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As millions of Americans fall behind on mortgages, CFPB nominee Rohit Chopra wants to stave off "looming problems" for homeowners

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What to do if you can't pay your rent or mortgage
What to do if you can't pay your rent or mortgage 04:41

Staving off another housing crisis is a top priority for the nominee to head the Consumer Financial Protection Bureau. Rohit Chopra, President Joe Biden's pick for the job, told the Senate Banking Committee during a confirmation hearing Tuesday the agency charged with making sure financial institutions treat customers fairly needs to be ready for housing fallout due to the coronavirus pandemic.

"My intuition is we have to be ready for potentially looming problems when it comes to forbearances that might flip to foreclosures," said Chopra. "I don't want to see another foreclosure crisis in this country. And we need to do everything we can to make sure the laws are being followed and homeowners can navigate their options." 

The agency on Monday released a report warning that more than 11 million families are at risk of losing their housing amid the coronavirus pandemic. The report says 8.8 million families are behind on rent and another 2.1 million families have fallen at least three months behind on their mortgages last year, an increase of 250 percent. Homeowners owe nearly $90 billion in missed payments, a level not seen since the height of the Great Recession. A federal ban on housing foreclosures runs through June, but it's unclear what will happen when it ends. 

"Many families are going to struggle. They have lost income, they may not be able to resume and we should make sure that they can stay in their homes when they have that ability to do so and not be deceived about what their options are," said Chopra, who is currently a commissioner on the Federal Trade Commission and was announced as the president's nominee for CFPB director in January. "No one should be kicked out during a quarantine, particularly if they've been lied to."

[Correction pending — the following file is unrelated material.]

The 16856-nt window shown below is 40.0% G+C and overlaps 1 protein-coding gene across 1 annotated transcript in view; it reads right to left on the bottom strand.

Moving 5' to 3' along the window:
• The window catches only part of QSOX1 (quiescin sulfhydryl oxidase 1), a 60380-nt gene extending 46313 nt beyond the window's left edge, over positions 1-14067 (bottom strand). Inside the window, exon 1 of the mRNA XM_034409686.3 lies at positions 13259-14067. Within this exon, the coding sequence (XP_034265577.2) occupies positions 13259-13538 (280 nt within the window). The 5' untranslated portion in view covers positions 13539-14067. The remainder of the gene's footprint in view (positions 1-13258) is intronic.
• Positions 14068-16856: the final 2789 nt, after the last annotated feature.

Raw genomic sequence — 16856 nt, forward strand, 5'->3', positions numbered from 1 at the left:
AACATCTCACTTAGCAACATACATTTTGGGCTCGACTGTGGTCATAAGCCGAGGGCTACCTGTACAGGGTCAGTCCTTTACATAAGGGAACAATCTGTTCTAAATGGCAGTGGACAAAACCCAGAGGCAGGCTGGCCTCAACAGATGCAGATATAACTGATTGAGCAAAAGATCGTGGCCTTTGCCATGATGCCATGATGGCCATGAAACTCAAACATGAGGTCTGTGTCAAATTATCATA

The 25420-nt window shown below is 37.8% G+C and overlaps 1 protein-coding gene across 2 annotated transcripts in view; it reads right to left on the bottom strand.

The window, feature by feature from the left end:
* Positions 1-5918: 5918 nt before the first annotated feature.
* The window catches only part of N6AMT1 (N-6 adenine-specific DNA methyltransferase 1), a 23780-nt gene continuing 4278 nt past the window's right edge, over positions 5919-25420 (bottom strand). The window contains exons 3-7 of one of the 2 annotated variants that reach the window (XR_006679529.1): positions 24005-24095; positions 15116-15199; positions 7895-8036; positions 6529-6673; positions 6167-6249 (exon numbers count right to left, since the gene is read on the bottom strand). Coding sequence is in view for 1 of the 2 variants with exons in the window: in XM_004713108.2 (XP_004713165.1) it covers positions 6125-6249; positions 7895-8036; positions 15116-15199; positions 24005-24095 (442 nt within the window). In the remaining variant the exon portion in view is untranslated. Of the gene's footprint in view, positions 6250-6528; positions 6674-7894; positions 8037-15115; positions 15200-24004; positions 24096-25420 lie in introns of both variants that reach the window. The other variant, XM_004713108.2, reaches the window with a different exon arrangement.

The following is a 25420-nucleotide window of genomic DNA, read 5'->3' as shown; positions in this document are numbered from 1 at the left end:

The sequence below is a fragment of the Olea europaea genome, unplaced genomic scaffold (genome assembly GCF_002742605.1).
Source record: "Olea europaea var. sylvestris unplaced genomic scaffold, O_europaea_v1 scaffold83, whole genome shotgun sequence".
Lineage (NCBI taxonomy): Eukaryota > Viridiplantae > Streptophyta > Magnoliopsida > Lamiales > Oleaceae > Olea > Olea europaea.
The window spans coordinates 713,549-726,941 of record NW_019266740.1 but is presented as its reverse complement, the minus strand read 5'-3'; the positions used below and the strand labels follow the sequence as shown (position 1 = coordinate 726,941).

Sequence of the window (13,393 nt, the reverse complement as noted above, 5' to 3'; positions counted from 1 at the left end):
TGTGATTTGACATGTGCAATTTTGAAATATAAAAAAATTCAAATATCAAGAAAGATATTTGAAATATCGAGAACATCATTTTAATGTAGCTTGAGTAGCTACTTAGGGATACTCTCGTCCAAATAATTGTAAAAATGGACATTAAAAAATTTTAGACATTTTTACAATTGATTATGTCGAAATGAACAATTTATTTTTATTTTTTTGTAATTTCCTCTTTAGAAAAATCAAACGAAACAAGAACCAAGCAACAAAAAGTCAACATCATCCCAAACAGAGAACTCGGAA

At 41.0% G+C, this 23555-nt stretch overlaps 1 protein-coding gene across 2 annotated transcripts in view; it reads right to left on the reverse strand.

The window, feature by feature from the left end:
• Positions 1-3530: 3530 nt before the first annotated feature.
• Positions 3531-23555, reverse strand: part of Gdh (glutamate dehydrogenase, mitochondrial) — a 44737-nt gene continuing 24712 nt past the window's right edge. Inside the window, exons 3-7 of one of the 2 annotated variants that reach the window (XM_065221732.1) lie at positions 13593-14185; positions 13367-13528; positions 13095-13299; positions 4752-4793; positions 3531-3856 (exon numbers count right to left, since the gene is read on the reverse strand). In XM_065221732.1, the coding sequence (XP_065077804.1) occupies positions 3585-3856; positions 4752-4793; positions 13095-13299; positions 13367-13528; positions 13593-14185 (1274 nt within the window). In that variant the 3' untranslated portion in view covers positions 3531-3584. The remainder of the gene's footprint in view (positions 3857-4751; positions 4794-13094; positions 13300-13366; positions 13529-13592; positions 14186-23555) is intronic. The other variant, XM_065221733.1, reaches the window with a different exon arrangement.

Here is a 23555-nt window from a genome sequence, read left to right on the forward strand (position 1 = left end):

He said unlike in 2007, the CFPB, which was created in response to that housing crisis, has been entrusted to monitor mortgage markets, work with regulators at every level and has tools to help ward off risks. 

While millions are facing mounting housing concerns across the United States, another growing challenge is the student loan crisis. Chopra noted during his previous time serving in CFPB during the Obama administration, the agency announced student loan debt had crossed the $1 trillion threshold. The Federal Reserve estimates Americans now owe more than $1.7 trillion in student loans. 

"It's one of the biggest consumer credit markets in our country after mortgages and we have to make sure that the law is being followed," he said. 

Chopra also said that if confirmed, he would focus on data collection and how that data is being used. 

"I think there's real questions about transparency," Chopra said, acknowledging concerns about discrimination. "Looking at how big data, particularly by large platforms who have detailed behavioral data on all of us, is something we must carefully look at because it will change financial services fundamentally."

Chopra is seeking to lead an agency that has been highly criticized since its inception under President Barack Obama. During the hearing, Republicans took issue with its authority, including enforcement capabilities, as well as its structure. 

"It was created by our Democratic colleagues through the Dodd-Frank Act as arguably the most unaccountable agency in the history of the federal government," said Ranking Member Pat Toomey of Pennsylvania during opening remarks. "It's an agency with a single director who until recently even the president of the United States Could not remove."

That changed after the Supreme Court found it unconstitutional in a 5-4 decision in 2020. Toomey argued it is still not accountable to Congress through the appropriations process. 

Meanwhile, Democrats took issue with the leadership of the agency over the past four years under the Trump administration. Senator Elizabeth Warren accused appointees of acting like they worked for big banks and gutting enforcement powers.

Chopra indicated there would be increased enforcement under the new administration.

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